Arthur C. Clarke’s series, which began with the novelization of the classic film 2001: A Space Odyssey, revolves around the terraforming of Europa by a super advanced race. Known as the Firstborn, these aliens use the Monoliths to travel throughout the universe to foster the development of sentient life. Millions of years after fostering the development of high-order primates on Earth, they shifted their focus to Europa, Jupiter’s ice moon.

Much as in “Sands of Mars”, the process involved the creation of a “second sun”, this time involving Jupiter. In the first novel, the story ends with David Bowman, the only astronaut to survive an exploratory mission to Jupiter after their ships AI (the HAL 9000) malfunction and kills the crew.
When he arrives, he discovers a Monolith in orbit around Europa and disappears without a trace shortly thereafter.

In 2010: Odyssey Two, a second mission is mounted to determine the whereabouts of the first. When the joint US-Soviet mission arrives at Europa, they come to realize that the planet is showing signs of life. They also learn that the Monoliths are in the process of turning Jupiter into a sun so that Europa’s icy surface will evaporate and form an atmosphere, allowing all the life contained underneath to emerge and grow.

In the subsequent novels, Europa is revisited after its transformation is complete. Although sentient life does not appear to be possible, the planet does boast an atmosphere and vast oceans, which teem with sluggish sulfur-based lifeforms. In the end, after the Monoliths are convinced that humanity deserves a reprieve, and they land on Europe to commence building peaceful relations with the Europan life forms.

Mars Trilogy:
We finish with the most recent and profound example of all, the Mars Trilogy by Kim Stanley Robertason. The trilogy’s three works – Red Mars, Green Mars, Blue Mars – all focus on the ongoing efforts to transform Mars from an arid, hostile world with barely any atmosphere to a lush, hospitable planet capable of supporting human life.

The first novel deals with the initial colonization effort, which begins with the crew of the Ares, a ship carrying 100 scientists drawn predominantly from the US and the Soviet Union. Upon arriving, the crew builds the first settlement, known as Underhill, as well as colonies on the hollowed out asteroid-moon of Phobos.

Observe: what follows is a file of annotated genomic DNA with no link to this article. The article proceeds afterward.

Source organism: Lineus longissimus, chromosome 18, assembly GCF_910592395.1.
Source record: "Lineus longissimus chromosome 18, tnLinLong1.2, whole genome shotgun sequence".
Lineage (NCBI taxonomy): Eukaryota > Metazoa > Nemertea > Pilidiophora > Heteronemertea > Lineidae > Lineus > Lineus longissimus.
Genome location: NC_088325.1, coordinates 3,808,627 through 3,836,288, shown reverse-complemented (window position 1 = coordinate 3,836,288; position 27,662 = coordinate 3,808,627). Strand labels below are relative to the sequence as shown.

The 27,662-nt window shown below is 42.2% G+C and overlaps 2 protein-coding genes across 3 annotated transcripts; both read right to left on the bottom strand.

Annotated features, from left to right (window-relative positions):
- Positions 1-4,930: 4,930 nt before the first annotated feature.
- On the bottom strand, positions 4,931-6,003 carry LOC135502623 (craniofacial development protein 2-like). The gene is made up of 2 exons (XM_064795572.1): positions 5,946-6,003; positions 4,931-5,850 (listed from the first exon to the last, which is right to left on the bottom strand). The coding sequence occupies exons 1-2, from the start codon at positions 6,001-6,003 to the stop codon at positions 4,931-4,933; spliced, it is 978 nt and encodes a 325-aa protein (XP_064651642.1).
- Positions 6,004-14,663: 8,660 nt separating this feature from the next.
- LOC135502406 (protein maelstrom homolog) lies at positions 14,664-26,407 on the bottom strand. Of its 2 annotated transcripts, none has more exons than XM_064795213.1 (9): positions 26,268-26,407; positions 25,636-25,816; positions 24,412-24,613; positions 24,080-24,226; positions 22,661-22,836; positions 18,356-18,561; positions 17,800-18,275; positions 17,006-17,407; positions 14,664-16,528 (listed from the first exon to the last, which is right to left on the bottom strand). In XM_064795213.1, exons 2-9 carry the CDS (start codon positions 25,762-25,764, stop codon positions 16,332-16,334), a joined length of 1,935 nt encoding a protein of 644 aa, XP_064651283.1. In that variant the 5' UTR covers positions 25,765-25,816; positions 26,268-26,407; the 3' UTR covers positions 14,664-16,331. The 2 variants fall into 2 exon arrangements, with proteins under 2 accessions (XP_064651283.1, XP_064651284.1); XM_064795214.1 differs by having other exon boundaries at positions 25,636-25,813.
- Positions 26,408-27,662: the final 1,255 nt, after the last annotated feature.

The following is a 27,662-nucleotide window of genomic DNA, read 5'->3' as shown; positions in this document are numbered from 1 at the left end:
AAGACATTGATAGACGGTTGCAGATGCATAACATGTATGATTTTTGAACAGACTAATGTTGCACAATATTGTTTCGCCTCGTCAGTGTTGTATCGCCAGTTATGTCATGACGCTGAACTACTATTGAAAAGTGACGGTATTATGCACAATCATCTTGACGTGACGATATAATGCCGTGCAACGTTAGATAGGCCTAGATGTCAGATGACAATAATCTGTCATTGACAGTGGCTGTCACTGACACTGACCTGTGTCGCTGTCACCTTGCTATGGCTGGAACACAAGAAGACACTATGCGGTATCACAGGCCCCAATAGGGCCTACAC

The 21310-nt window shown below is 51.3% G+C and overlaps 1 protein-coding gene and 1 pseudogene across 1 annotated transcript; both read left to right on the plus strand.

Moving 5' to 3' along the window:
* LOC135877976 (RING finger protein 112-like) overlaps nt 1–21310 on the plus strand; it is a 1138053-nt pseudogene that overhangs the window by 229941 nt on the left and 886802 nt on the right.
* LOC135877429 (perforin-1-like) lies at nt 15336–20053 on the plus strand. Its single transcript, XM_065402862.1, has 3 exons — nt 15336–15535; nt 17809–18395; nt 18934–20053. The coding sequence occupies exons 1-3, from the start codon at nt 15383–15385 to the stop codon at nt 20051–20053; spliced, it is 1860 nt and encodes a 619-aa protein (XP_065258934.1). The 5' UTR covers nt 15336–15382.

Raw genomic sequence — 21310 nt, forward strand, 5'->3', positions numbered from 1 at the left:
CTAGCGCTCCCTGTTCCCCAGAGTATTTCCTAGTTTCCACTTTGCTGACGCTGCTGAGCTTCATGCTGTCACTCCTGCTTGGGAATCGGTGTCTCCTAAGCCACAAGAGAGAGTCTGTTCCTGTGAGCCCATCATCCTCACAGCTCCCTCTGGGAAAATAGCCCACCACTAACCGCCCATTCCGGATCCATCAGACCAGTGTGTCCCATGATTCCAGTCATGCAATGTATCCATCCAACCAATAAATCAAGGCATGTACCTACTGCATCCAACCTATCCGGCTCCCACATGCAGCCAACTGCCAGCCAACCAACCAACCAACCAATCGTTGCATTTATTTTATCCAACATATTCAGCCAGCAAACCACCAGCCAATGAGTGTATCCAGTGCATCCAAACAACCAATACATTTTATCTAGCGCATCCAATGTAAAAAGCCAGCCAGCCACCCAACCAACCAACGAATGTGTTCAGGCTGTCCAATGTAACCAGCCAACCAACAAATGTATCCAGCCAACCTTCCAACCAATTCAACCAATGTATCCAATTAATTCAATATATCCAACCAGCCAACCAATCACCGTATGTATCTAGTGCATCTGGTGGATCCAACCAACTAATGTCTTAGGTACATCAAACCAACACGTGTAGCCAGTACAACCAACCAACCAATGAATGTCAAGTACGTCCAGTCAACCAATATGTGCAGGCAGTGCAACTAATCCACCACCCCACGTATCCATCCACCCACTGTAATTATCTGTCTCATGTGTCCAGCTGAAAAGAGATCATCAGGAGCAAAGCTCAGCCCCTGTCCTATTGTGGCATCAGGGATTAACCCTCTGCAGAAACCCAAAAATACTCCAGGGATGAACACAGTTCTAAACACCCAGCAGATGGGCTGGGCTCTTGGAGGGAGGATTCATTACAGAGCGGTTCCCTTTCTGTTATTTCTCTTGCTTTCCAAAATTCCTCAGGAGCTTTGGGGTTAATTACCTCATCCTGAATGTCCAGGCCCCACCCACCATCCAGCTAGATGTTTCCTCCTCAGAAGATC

After debating what is to be done with Mars, whether to turn it “Green” or leave it “Red”, the United Nations Organization Mars Authority (UNOMA) eventually opts for the “Green” option and terraforming begins. This process involves the drilling of “moholes” in the surface to release subsurface heat to thicken the atmosphere and the detonation of nuclear devices deep in the sub-surface permafrost to release water.

Green Mars, which begins 50 years after events in the first novel, during the dawn of the 22nd century. At this point in time, the Martian landscape is evolving thanks to the expansion of plant life, hence the name. The process is stimulated though the use of continent-sized orbital mirrors which focus sunlight to and away from various sectors of the planet, to melting the northern polar ice cap, and digging moholes deep enough to form volcanoes.

In the third and final installment, Blue Mars, long-term terraforming has created atmospheric pressure and temperature conditions that allow for the presence of liquid water on the planet’s surface, forming rivers and seas. This all takes place over the course of the following century, long after Earth has flooded and revolutions have displaced corporate control of the planet. Because of this, Mars has become the principle planet of the Solar System.

Terraforming efforts have come a long way in fiction, and hopefully some day soon they will be realizable. Even though the concept remains highly speculative at this point, all proposed efforts are currently focused on Mars. In all ways that count, Mars has everything we would need to make it suitable for human habitation. This includes water, in the presence of the frozen ice caps and possibly underground rivers, and high concentrations of carbon and oxygen in the form of CO2, nitrogen, and gravity to keep the atmosphere anchored.

And most importantly of all, Mars’ atmosphere closely resembles that of Earth several billions of years ago. In time, due to the development of photosynthetic bacteria, enough oxygen was produced to allow for the development of animals. Though the careful introduction of similar bacteria and plants to Mars surface, humans could speed that process along and eventually create a breathable atmosphere. This, in turn, will allow for the creation of an ozone layer and weather patterns. Combined with the melting of the polar ice and underground aquifers, this will lead to surface water in the form of rivers, streams and oceans.